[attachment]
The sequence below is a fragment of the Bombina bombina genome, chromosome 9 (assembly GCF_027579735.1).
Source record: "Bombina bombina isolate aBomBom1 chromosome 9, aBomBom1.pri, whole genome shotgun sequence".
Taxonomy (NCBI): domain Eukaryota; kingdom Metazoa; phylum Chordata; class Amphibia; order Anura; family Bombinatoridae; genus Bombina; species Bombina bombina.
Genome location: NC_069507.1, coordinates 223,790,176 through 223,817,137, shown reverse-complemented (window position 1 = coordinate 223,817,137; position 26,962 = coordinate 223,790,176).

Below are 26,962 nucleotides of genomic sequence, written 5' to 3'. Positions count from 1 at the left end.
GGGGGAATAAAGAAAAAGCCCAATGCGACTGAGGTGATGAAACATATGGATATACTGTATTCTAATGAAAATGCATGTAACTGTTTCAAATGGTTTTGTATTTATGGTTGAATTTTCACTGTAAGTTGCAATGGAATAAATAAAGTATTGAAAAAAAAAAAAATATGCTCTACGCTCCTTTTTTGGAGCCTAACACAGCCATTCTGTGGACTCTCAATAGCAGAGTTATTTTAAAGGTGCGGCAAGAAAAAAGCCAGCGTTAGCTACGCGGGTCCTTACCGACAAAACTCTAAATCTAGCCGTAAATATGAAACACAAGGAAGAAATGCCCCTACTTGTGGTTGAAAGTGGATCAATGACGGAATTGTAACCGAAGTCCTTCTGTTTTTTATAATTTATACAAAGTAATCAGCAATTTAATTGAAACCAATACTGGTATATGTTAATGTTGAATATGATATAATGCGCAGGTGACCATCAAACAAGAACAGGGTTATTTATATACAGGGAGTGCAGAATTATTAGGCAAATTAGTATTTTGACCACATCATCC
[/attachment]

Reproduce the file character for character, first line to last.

The sequence below is a fragment of the Bombina bombina genome, chromosome 9 (assembly GCF_027579735.1).
Source record: "Bombina bombina isolate aBomBom1 chromosome 9, aBomBom1.pri, whole genome shotgun sequence".
Taxonomy (NCBI): domain Eukaryota; kingdom Metazoa; phylum Chordata; class Amphibia; order Anura; family Bombinatoridae; genus Bombina; species Bombina bombina.
Genome location: NC_069507.1, coordinates 223,790,176 through 223,817,137, shown reverse-complemented (window position 1 = coordinate 223,817,137; position 26,962 = coordinate 223,790,176).

Below are 26,962 nucleotides of genomic sequence, written 5' to 3'. Positions count from 1 at the left end.
GGGGGAATAAAGAAAAAGCCCAATGCGACTGAGGTGATGAAACATATGGATATACTGTATTCTAATGAAAATGCATGTAACTGTTTCAAATGGTTTTGTATTTATGGTTGAATTTTCACTGTAAGTTGCAATGGAATAAATAAAGTATTGAAAAAAAAAAAAATATGCTCTACGCTCCTTTTTTGGAGCCTAACACAGCCATTCTGTGGACTCTCAATAGCAGAGTTATTTTAAAGGTGCGGCAAGAAAAAAGCCAGCGTTAGCTACGCGGGTCCTTACCGACAAAACTCTAAATCTAGCCGTAAATATGAAACACAAGGAAGAAATGCCCCTACTTGTGGTTGAAAGTGGATCAATGACGGAATTGTAACCGAAGTCCTTCTGTTTTTTATAATTTATACAAAGTAATCAGCAATTTAATTGAAACCAATACTGGTATATGTTAATGTTGAATATGATATAATGCGCAGGTGACCATCAAACAAGAACAGGGTTATTTATATACAGGGAGTGCAGAATTATTAGGCAAATTAGTATTTTGACCACATCATCC